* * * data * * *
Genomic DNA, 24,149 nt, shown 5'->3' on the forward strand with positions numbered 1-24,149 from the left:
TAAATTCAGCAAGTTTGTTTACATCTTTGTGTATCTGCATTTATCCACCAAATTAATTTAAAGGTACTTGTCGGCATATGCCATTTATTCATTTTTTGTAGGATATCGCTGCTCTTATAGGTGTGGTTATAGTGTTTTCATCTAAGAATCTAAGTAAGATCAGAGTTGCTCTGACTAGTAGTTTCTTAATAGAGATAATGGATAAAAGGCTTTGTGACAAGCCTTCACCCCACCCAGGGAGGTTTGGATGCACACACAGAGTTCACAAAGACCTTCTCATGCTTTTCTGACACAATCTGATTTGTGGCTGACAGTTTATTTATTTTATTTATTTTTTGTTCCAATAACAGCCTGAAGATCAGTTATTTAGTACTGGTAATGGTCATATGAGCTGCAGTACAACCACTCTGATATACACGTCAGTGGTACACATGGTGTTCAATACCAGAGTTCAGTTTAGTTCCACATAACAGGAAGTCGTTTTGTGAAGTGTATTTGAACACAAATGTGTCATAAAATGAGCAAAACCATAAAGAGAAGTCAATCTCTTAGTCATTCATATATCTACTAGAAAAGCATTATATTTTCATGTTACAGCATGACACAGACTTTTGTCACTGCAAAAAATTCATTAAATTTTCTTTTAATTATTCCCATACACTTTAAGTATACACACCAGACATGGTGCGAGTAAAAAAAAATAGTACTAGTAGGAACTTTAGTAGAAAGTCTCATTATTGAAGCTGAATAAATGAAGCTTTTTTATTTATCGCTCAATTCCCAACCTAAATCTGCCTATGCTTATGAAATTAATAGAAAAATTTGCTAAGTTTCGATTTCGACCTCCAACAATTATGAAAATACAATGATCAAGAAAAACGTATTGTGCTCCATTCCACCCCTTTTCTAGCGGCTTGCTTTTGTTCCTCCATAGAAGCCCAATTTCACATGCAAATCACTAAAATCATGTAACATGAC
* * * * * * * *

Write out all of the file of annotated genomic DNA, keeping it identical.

Genomic DNA, 24,149 nt, shown 5'->3' on the forward strand with positions numbered 1-24,149 from the left:
TAAATTCAGCAAGTTTGTTTACATCTTTGTGTATCTGCATTTATCCACCAAATTAATTTAAAGGTACTTGTCGGCATATGCCATTTATTCATTTTTTGTAGGATATCGCTGCTCTTATAGGTGTGGTTATAGTGTTTTCATCTAAGAATCTAAGTAAGATCAGAGTTGCTCTGACTAGTAGTTTCTTAATAGAGATAATGGATAAAAGGCTTTGTGACAAGCCTTCACCCCACCCAGGGAGGTTTGGATGCACACACAGAGTTCACAAAGACCTTCTCATGCTTTTCTGACACAATCTGATTTGTGGCTGACAGTTTATTTATTTTATTTATTTTTTGTTCCAATAACAGCCTGAAGATCAGTTATTTAGTACTGGTAATGGTCATATGAGCTGCAGTACAACCACTCTGATATACACGTCAGTGGTACACATGGTGTTCAATACCAGAGTTCAGTTTAGTTCCACATAACAGGAAGTCGTTTTGTGAAGTGTATTTGAACACAAATGTGTCATAAAATGAGCAAAACCATAAAGAGAAGTCAATCTCTTAGTCATTCATATATCTACTAGAAAAGCATTATATTTTCATGTTACAGCATGACACAGACTTTTGTCACTGCAAAAAATTCATTAAATTTTCTTTTAATTATTCCCATACACTTTAAGTATACACACCAGACATGGTGCGAGTAAAAAAAAATAGTACTAGTAGGAACTTTAGTAGAAAGTCTCATTATTGAAGCTGAATAAATGAAGCTTTTTTATTTATCGCTCAATTCCCAACCTAAATCTGCCTATGCTTATGAAATTAATAGAAAAATTTGCTAAGTTTCGATTTCGACCTCCAACAATTATGAAAATACAATGATCAAGAAAAACGTATTGTGCTCCATTCCACCCCTTTTCTAGCGGCTTGCTTTTGTTCCTCCATAGAAGCCCAATTTCACATGCAAATCACTAAAATCATGTAACATGAC